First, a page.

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Greece begins six-month EU presidency on New Year's Day
Greece officially assumed the rotating presidency of the Council of the European Union on Wednesday, a role it will hold for six months and is holding for the fifth time since joining the EU in 1981.
In statements in Brussels, where he was presenting the country's priorities of its presidency, Prime Minister Antonis Samaras had said this past month, "Greece begins the EU presidency with positive results, a primary surplus and an expected revival ahead. It will be a presidency of hope for a more expansive and improved Europe."
He had reiterated that thanks also to the Greek people's sacrifices, Greece had "restored its reliability before its fellow EU member-states and the respect it deserved, along with restoring its effectiveness in protecting Greek and EU interests, especially in the European South."
The country has set high in its priorities the issue of unemployment, especially among the young, and the promotion of investments that will lead to the opening of more jobs.
In statements made for the New Year on Tuesday, Vice President and Foreign Minister Evangelos Venizelos said that economing deepening of the EU and eurozone, the bank union, the safeguarding of EU borders and a common EU maritime policy topped the presidency's agenda.
Deputy Foreign Minister Dimitris Kourkoulas detailed the priorities of the presidency which he said would focus on the implementation of the European Council's Compact for Growth and Jobs by strengthening small and medium-sized enterprises; deepening Economic and Monetary Union (EMU); and dealing effectively with illegal immigration, in a new four-year programme that would succeed the Stockholm Programme for 2010-2014.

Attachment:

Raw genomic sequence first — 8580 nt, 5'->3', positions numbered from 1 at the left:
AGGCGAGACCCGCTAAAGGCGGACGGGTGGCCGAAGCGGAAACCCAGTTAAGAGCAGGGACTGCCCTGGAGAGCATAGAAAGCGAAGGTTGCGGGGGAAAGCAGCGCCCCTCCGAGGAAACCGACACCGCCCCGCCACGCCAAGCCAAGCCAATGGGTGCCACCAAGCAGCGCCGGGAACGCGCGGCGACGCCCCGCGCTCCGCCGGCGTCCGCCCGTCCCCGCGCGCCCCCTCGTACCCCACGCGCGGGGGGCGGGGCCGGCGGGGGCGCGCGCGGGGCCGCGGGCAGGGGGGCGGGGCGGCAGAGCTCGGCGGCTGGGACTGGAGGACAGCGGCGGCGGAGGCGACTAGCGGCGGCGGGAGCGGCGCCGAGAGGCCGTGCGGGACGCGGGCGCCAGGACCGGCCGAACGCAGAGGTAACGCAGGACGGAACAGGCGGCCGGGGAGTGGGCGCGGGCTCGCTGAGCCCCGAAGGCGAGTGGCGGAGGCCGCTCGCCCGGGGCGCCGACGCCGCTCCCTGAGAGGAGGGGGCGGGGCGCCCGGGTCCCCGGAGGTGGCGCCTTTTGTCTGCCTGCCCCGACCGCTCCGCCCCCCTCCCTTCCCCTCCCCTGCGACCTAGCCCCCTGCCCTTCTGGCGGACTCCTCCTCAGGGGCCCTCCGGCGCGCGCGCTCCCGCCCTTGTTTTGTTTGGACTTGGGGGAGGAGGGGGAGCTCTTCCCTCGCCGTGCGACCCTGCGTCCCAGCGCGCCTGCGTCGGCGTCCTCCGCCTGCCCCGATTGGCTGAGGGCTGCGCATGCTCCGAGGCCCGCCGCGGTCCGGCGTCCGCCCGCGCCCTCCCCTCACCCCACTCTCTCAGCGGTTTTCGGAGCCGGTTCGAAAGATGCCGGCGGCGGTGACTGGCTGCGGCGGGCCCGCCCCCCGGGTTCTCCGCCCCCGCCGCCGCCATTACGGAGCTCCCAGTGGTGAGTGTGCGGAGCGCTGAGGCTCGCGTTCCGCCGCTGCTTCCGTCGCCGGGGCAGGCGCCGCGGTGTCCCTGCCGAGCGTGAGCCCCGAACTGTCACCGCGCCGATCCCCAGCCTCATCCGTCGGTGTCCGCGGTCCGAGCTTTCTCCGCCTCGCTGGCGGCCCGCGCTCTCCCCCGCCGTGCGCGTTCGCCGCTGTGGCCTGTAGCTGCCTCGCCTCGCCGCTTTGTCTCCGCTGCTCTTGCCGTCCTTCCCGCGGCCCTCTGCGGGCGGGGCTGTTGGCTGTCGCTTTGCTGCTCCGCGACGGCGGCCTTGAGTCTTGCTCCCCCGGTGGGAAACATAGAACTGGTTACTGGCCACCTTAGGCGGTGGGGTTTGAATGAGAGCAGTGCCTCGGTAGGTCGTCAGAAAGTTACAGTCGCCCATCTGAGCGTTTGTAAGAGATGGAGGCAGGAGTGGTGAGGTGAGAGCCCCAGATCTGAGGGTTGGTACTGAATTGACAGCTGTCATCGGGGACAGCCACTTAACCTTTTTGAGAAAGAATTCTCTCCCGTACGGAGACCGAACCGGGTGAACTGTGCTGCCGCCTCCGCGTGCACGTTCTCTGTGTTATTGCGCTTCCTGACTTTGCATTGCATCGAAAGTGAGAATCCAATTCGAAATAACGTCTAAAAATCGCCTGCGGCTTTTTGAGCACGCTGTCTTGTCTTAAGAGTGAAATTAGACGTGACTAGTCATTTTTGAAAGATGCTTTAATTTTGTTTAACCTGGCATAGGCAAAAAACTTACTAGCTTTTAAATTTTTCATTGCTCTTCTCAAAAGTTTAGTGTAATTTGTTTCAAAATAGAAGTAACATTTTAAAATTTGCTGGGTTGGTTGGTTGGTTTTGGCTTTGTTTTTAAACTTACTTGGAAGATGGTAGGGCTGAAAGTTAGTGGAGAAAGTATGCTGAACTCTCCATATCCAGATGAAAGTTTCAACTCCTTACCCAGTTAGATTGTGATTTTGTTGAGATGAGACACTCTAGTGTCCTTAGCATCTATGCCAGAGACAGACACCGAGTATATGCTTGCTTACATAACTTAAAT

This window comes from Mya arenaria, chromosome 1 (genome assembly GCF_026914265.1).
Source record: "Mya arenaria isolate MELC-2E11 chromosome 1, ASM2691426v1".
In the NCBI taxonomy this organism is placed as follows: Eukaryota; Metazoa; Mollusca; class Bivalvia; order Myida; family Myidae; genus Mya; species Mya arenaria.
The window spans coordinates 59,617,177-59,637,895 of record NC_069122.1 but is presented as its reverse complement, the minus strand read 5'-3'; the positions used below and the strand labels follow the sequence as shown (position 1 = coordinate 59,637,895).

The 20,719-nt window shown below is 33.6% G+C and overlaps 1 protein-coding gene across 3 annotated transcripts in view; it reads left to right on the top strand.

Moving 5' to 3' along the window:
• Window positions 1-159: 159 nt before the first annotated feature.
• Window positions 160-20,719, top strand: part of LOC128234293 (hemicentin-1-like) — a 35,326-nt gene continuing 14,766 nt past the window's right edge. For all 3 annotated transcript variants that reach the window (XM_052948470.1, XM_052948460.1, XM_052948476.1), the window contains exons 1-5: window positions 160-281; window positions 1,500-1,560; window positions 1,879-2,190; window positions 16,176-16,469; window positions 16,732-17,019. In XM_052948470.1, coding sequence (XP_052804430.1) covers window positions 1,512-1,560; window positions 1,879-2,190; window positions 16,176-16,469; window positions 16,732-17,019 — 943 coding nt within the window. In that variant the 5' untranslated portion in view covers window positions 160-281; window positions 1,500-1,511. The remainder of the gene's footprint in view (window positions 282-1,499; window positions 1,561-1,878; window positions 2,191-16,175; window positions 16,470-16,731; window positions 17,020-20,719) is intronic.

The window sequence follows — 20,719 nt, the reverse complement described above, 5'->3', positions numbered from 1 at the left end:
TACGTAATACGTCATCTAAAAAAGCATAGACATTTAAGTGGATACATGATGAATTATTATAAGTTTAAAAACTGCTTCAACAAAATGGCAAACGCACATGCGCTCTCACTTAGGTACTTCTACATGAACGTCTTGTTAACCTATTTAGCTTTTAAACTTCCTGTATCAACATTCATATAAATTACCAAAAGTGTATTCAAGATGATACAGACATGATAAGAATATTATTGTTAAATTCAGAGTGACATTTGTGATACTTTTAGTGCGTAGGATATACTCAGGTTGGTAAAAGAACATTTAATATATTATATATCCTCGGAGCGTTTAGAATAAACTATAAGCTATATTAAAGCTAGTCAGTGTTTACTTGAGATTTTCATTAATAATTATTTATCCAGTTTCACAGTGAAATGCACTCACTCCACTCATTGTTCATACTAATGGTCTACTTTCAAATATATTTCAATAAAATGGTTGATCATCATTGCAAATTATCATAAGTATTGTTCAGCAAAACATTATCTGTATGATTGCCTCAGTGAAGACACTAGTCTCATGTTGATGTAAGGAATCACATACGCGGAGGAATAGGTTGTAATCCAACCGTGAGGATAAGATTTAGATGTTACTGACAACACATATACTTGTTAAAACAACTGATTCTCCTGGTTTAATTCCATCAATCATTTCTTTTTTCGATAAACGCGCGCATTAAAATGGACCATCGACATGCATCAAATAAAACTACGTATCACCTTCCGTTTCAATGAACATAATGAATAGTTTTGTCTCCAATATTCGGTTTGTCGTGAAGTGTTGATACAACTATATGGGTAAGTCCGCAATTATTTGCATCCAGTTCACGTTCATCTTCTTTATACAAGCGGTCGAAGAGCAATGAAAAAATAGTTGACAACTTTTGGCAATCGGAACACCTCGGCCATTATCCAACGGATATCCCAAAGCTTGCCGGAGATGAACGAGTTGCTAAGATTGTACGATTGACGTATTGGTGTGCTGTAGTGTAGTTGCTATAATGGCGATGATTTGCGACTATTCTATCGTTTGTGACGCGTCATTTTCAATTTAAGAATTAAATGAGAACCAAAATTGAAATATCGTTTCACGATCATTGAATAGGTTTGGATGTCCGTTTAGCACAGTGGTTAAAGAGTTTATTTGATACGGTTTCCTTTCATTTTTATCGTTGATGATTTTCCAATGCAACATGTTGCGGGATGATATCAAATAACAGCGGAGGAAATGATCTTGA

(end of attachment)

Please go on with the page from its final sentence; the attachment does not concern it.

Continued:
He also said that Greece wants to promote the EU's maritime policy, redrawing it ahead of the European Council of June 2014 to include security, energy, transport, tourism and the European Strategy for the Adriatic and Ionian Seas besides growth.
Kourkoulas said that during its presidency Greece would hold 14 ministerial summits in Athens, 35 high-level meetings, 57 meetings of work groups and 33 congresses or seminars.
In a feature story on Greece's presidency, the European Parliament's The Parliament Magazine said that the presidency would act as a mechanism of transition for the EU ahead of Europarliamentary elections, with a new European Commission and changes expected in the European Council's position president and the EU's high representative for Foreign Affairs & Security Policy. The feature also took special notice of Greece's 2003 presidency and its achievements, especially the implementation of the "Thessaloniki Agenda" for the western Balkans.
Greece, it said, will have significant challenges to deal with domestically and on European level, and its potential success in the presidency will help it return to the European stage after the economic and social crisis of the last few years.